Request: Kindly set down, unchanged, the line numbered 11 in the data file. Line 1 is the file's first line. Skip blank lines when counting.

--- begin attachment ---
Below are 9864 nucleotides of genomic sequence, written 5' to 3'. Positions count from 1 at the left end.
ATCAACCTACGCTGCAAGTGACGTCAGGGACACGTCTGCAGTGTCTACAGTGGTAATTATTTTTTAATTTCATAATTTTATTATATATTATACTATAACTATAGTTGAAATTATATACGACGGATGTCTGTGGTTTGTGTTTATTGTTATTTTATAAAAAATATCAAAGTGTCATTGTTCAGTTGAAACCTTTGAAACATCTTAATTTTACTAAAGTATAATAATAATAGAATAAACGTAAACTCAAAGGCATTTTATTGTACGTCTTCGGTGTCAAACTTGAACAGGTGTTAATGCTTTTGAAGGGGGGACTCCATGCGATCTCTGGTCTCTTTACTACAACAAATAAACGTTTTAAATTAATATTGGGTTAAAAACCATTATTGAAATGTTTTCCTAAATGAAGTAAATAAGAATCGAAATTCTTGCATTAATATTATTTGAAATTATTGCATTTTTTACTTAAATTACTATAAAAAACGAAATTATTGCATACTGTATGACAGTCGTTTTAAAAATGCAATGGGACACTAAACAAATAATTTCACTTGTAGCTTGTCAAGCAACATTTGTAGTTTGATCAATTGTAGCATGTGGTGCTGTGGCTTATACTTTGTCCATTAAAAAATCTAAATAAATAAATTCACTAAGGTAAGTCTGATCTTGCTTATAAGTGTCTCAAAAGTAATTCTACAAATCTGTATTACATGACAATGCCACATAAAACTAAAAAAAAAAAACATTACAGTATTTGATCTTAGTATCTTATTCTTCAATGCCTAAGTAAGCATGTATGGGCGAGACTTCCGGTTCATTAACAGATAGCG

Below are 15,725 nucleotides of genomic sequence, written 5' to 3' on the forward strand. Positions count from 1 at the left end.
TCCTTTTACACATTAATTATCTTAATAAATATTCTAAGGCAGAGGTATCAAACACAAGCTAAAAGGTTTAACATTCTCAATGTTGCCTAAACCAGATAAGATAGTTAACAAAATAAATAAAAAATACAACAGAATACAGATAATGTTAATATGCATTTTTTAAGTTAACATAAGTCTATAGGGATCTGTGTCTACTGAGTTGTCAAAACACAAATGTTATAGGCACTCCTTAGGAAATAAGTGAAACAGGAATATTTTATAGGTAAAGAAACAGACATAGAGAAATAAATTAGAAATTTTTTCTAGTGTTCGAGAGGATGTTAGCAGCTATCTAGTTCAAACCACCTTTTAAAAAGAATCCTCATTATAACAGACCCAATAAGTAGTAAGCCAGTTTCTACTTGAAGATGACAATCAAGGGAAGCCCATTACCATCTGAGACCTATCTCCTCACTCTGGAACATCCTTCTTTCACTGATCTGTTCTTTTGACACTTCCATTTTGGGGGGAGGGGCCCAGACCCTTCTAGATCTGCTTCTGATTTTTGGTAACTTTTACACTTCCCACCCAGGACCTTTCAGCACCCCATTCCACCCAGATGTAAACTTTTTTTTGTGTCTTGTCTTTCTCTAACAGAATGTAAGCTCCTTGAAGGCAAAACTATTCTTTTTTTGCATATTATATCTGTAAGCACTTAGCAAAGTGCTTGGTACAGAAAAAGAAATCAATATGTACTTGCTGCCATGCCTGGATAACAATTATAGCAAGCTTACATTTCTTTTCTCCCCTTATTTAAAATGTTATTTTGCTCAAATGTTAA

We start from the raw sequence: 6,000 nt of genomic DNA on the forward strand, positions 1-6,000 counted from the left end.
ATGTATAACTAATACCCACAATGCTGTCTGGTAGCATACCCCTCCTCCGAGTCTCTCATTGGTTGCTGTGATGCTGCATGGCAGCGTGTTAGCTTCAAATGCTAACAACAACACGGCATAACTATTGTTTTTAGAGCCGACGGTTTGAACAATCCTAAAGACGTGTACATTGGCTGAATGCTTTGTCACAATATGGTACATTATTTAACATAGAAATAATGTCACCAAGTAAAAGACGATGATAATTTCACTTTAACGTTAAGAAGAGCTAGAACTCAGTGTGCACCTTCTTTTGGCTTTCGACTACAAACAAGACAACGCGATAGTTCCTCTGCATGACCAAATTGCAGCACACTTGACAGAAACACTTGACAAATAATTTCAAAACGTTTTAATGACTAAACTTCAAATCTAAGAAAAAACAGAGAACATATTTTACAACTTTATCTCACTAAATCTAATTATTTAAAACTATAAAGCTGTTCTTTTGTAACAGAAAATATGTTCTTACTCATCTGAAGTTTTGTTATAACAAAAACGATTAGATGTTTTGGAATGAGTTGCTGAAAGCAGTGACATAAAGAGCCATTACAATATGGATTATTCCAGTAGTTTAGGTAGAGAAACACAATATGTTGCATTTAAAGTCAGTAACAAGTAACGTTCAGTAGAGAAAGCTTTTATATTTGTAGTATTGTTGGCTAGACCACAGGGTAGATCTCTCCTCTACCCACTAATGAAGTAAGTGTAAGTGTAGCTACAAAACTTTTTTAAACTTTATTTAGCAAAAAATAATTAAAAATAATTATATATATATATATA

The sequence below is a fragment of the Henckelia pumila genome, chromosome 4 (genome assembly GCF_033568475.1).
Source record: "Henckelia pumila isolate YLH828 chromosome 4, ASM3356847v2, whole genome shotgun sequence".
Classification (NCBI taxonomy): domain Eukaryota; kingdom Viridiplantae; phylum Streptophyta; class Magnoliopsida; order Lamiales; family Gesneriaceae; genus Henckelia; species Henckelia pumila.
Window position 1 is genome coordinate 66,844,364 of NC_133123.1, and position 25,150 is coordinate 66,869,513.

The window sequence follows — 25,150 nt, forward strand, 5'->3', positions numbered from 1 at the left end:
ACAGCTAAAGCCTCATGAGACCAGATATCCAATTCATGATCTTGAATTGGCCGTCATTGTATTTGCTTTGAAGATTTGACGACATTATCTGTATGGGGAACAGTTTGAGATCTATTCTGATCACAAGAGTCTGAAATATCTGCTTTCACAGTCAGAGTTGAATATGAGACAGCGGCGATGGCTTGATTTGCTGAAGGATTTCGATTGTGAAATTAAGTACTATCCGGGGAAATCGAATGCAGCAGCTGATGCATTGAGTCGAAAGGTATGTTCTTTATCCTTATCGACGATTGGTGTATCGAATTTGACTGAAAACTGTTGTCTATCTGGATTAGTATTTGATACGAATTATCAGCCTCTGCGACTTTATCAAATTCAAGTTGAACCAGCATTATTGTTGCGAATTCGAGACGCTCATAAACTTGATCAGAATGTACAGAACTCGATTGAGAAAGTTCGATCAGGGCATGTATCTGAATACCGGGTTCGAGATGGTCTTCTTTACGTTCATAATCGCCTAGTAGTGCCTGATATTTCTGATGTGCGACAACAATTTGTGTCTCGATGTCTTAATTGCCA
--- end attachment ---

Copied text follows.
The window sequence follows — 25,150 nt, forward strand, 5'->3', positions numbered from 1 at the left end: